Tag: Pale of Settlement

Mosaic: A Chronicle of Five Generations

On an autumn day in 1890, Daniel Baldinger, a 35-year-old married Orthodox man living in Krakow, reached a monumental decision: he would divorce his wife of ten years, Reizel, because she had not borne him any children. Daniel was soon remarried to a much-younger wife, Lieba, who eventually grew to love him and worried that…

Lives Remembered: Photographs of a Small Town in Poland

The collected photographs of Zalman Kaplan, who ran a studio in the town of Szczuczyn, Poland between 1898 and 1939, might never have been considered remarkable or been made the focus of a traveling museum exhibit, had it not been for the almost complete destruction of Szczuczyn’s Jewish community of 3,000 souls during the Nazi…

Two guidebooks from Ruth Ellen Gruber

After several years stationed in Europe as a freelance political journalist, American writer Ruth Ellen Gruber was startled to discover that a magnificent old synagogue had been restored in the Hungarian town of Szeged. “I never had any inkling that such a synagogue could exist outside of a major city,” she recalled. Shortly afterwards, she…

What’s in a name?

Back in the Toronto of 1913, when my future grandfather Isaac Naftolin announced his intention to marry my future grandmother Esther Arnoff, his parents Meir-Feivel and Etta Naftolin were said to have opposed the match on the grounds that the name Esther was too much like Etta and that such a coincidence would surely bring…

Obit: Yiddish writer Yehuda Elberg (1912-2003)

Six years after his two brilliant novels, Ship Of The Hunted and The Empire of Kalman the Cripple, rolled off the presses in English for the first time, Yiddish author Yehuda Elberg has died in his sleep in Montreal at the age of 91. A Holocaust survivor who helped set up a network of safe…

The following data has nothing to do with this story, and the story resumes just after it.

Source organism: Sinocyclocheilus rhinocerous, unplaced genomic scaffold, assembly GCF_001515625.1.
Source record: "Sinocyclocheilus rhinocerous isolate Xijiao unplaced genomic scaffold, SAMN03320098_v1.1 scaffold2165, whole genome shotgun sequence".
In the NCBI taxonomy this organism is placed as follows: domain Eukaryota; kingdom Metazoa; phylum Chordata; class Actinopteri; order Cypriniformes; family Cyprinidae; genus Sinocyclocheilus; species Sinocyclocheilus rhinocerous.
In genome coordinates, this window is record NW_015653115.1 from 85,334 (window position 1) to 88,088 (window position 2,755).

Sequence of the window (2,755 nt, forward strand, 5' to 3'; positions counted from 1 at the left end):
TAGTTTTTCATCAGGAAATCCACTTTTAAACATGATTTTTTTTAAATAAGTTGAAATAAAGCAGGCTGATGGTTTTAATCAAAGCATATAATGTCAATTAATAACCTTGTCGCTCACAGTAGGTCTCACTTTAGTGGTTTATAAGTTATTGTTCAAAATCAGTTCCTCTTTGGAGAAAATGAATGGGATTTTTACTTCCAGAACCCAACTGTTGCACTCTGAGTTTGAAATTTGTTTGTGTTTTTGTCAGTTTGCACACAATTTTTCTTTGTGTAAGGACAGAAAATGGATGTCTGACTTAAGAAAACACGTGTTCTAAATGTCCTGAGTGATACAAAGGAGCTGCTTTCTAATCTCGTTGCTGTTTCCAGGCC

Mary Antin’s The Promised Land

Mary Antin, born in the Lithuanian (now Belarussian) town of Polotsk in 1881, recorded her memoirs of the Old Country and of coming to America in The Promised Land, a book first published in 1911. The Promised Land is a valuable first-person account of the myriad concerns and experiences surrounding the journey from the squalid…

From a Ruined Garden: a marvelous distillation of memory

Where might you expect to hear a tale of an enchanted Passover seder where all participants fall asleep at the table before even the first glass of wine is consumed? Or of a blind cantor who, during a brief visit to town, sings so sweetly in synagogue that the whole community is mesmerized for weeks?…

‘The Dickens of the Jewish world’

As if paying respects to a beloved head of state, a vast crowd exceeding 100,000 in number lined the route of the funeral procession for Sholom Aleichem when he died at age 57 in New York City in May 1916, just over 80 years ago. Among Yiddish writers, Sholem Aleichem ranked among the three most…

Journey to a 19th-century shtetl

Back about a century and a half ago, the town of Kamenets was a typical Russian-Polish shtetl consisting “of 250 old houses, black and small with shingled roofs,” and with some 450 Jews listed in the Revizski Skazki, the official government registry. However, most of the town’s Jews did not appear in the registry. Fearful…

Journeys of David Toback

It is sometimes said that heredity is destiny — a phrase with some apparent truth in The Journeys of David Toback, an old (Yiddish) diary edited (in English) by Carole Malkin and published by Schocken Books. For David Toback, who became bar-mitvahed in a dirt-poor Ukrainian village in 1888, the pair of tefillin that his…